A cheap trick for comparing these distributions: sample randomly (with replacement) from both buckets, and compute their difference (i.e. the neuron’s activation during the ‘correctly classified’ image, minus activation during the ‘mis-classified’ image). This forms a new distribution, the distance distribution. The statistical mean of the distance distribution may be far from zero (indicating that the neuron’s activation during ‘correctly classified’ and ‘mis-classified’ images were consistently different). Additionally, the distribution’s standard deviation may be large or small (resulting from large and small variances in each bucket’s activations, respectively).
To compensate for each bucket having large or small standard deviation, you can divide the distribution’s mean by the square root of the product of the standard deviations of the two buckets’ activation distributions. This tells us how much the neuron activation levels of ‘correctly classified’ and ‘mis-classified’ images differ.
If this measure is far from zero, then the neuron is firing differently for ‘correctly classified’ images than it does for ‘mis-classified’ images. The neuron has activation levels that are distinct, depending upon whether or not the network ‘mis-classifies’ an image. It is hard to over-emphasize the importance of this measure. What it means for our gambling problem: if we can only see that neuron, and we have to guess whether or not the neural network made a mistake, we could reliably use that neuron’s activation level to predict ‘mis-classification’. That neuron acts as an error-detector.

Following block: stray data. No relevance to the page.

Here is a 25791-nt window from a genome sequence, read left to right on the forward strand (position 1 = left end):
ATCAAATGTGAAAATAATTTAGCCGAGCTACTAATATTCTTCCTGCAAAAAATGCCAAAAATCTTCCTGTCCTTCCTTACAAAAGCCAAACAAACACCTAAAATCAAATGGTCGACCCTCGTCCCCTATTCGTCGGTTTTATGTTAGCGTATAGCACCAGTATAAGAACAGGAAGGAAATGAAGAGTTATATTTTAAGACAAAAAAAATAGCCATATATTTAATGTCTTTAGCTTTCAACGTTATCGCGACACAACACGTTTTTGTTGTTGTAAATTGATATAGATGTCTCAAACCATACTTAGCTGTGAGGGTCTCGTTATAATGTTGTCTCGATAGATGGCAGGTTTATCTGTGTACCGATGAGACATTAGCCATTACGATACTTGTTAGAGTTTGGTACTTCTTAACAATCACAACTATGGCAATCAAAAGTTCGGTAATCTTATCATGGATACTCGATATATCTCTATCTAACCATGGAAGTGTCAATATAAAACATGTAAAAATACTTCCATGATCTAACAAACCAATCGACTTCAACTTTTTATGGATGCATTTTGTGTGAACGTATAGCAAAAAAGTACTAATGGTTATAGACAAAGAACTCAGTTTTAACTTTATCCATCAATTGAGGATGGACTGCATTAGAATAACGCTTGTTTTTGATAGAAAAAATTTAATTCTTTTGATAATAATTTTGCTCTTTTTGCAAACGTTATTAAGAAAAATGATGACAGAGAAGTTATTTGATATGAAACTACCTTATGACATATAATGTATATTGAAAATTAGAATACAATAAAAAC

(Side-Note: The Earth Mover’s Distance (or Wasserstein metric) measures the distance between two distributions by treating the distributions like piles of dirt. The EMD is the total distance that chunks of dirt must travel, to turn one pile into the other. It is the more traditional distance metric for two probability distributions. My sampling technique is equivalent to the distance between the means of the two distributions.)
When a Neuron Detects Errors
For a cat image to be mis-classified, there must have been a difference in neuron activations somewhere. Either a neuron that should fire didn’t (e.g. an image of a cat where you cannot see its ears completely, which leaves the ‘cat ear’ neuron silent), or a neuron fired when it shouldn’t (e.g. an image of a cat, which triggers the ‘fox ear’ neuron by mistake). Let’s consider what behavior we would prefer, in each of those circumstances: